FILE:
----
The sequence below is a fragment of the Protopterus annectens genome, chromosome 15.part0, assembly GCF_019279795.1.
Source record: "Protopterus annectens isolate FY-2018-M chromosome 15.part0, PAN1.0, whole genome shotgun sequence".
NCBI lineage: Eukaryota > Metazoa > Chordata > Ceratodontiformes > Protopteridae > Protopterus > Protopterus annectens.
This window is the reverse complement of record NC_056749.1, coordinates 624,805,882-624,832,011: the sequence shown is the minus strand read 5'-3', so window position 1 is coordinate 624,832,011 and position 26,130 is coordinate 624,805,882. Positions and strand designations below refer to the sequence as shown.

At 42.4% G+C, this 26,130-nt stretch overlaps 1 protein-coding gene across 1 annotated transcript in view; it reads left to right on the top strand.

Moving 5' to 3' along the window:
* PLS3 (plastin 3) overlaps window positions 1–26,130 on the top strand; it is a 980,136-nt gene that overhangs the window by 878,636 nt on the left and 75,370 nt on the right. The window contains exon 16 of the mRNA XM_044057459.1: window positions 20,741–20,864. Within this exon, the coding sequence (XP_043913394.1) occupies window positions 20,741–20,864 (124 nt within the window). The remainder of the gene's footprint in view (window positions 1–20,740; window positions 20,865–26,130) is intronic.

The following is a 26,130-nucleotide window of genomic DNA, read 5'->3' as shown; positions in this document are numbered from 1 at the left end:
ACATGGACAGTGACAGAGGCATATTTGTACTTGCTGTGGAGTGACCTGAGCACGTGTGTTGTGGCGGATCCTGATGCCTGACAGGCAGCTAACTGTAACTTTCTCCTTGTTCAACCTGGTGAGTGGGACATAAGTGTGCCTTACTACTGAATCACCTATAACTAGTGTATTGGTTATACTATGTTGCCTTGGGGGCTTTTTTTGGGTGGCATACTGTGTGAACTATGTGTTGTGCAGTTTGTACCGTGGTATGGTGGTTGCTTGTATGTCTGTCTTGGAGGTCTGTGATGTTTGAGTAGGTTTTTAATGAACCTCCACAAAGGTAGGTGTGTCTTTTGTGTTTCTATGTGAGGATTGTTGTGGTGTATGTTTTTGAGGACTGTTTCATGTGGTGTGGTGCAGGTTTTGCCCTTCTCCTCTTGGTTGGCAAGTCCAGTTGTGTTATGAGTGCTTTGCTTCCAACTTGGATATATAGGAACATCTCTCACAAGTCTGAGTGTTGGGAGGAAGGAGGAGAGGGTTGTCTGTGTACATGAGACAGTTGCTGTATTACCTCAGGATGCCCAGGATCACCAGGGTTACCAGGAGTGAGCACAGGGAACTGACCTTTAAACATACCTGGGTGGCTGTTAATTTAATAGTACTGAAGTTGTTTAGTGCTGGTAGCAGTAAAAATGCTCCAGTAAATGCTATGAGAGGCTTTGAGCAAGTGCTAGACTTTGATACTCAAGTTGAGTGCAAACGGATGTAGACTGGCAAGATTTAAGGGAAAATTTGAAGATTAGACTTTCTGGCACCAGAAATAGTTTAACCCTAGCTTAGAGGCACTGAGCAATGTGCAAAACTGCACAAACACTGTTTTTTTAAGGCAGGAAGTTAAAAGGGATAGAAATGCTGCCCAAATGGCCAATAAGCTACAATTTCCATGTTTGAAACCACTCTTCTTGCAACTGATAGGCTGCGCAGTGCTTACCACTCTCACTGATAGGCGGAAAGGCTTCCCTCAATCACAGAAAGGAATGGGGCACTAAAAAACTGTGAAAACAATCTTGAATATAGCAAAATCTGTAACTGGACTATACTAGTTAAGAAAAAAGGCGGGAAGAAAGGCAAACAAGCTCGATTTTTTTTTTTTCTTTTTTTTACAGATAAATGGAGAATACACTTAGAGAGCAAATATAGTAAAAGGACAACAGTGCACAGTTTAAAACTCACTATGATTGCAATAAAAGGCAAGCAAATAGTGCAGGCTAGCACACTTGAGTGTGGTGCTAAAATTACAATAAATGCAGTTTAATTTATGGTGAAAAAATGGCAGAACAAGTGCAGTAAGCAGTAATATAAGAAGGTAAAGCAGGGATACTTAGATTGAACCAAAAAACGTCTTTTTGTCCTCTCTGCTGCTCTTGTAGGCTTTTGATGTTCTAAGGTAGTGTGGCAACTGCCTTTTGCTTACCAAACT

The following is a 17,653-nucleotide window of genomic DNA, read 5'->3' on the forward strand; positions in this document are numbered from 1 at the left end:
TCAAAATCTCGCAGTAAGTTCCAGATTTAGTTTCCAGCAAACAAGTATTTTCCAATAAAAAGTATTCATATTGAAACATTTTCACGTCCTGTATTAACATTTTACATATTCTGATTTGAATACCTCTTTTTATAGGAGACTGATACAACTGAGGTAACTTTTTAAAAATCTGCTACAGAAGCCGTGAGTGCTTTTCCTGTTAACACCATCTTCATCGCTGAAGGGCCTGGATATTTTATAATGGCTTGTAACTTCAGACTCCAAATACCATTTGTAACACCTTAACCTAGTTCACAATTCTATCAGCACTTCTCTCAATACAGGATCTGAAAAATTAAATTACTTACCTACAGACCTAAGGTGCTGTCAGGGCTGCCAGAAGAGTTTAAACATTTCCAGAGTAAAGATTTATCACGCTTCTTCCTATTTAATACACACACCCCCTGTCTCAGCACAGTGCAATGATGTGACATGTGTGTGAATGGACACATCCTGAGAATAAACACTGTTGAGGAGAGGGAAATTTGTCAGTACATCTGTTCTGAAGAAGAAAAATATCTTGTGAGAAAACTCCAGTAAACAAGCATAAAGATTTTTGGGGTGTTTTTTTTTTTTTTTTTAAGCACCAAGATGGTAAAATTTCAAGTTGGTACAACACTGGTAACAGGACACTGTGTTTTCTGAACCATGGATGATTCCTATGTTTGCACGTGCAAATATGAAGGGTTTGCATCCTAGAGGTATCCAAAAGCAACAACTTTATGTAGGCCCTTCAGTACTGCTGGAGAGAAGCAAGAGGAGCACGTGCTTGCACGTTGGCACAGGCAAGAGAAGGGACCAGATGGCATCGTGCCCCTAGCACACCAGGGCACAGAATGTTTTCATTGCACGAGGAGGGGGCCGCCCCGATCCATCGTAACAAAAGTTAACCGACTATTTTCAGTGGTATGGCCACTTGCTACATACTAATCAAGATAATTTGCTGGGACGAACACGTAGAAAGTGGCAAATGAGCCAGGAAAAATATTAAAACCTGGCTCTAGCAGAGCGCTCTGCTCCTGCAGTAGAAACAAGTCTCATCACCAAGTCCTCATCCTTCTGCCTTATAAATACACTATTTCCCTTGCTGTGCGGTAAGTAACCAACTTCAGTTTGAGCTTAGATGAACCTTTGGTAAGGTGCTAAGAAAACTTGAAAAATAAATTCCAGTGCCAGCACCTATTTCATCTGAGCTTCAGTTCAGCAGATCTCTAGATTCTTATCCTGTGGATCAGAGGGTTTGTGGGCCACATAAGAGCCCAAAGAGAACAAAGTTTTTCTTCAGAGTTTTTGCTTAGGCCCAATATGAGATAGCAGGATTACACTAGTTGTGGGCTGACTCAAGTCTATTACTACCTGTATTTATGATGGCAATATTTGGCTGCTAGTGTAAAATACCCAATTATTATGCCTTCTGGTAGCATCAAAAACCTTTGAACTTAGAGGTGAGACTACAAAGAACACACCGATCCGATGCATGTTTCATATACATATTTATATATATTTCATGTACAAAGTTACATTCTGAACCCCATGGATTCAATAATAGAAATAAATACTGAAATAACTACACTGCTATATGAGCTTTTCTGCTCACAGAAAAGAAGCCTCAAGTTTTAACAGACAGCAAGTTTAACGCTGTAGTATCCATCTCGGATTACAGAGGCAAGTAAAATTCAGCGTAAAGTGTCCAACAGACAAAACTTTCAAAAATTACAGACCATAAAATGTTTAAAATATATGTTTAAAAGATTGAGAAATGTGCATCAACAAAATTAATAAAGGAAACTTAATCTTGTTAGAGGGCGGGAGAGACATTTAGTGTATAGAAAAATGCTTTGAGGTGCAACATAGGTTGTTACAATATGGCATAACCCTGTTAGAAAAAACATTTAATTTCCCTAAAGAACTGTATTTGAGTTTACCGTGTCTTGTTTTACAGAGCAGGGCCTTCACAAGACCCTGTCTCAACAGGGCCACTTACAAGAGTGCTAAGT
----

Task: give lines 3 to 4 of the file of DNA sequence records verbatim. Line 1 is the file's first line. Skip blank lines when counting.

NCBI lineage: Eukaryota > Metazoa > Chordata > Ceratodontiformes > Protopteridae > Protopterus > Protopterus annectens.
This window is the reverse complement of record NC_056749.1, coordinates 624,805,882-624,832,011: the sequence shown is the minus strand read 5'-3', so window position 1 is coordinate 624,832,011 and position 26,130 is coordinate 624,805,882. Positions and strand designations below refer to the sequence as shown.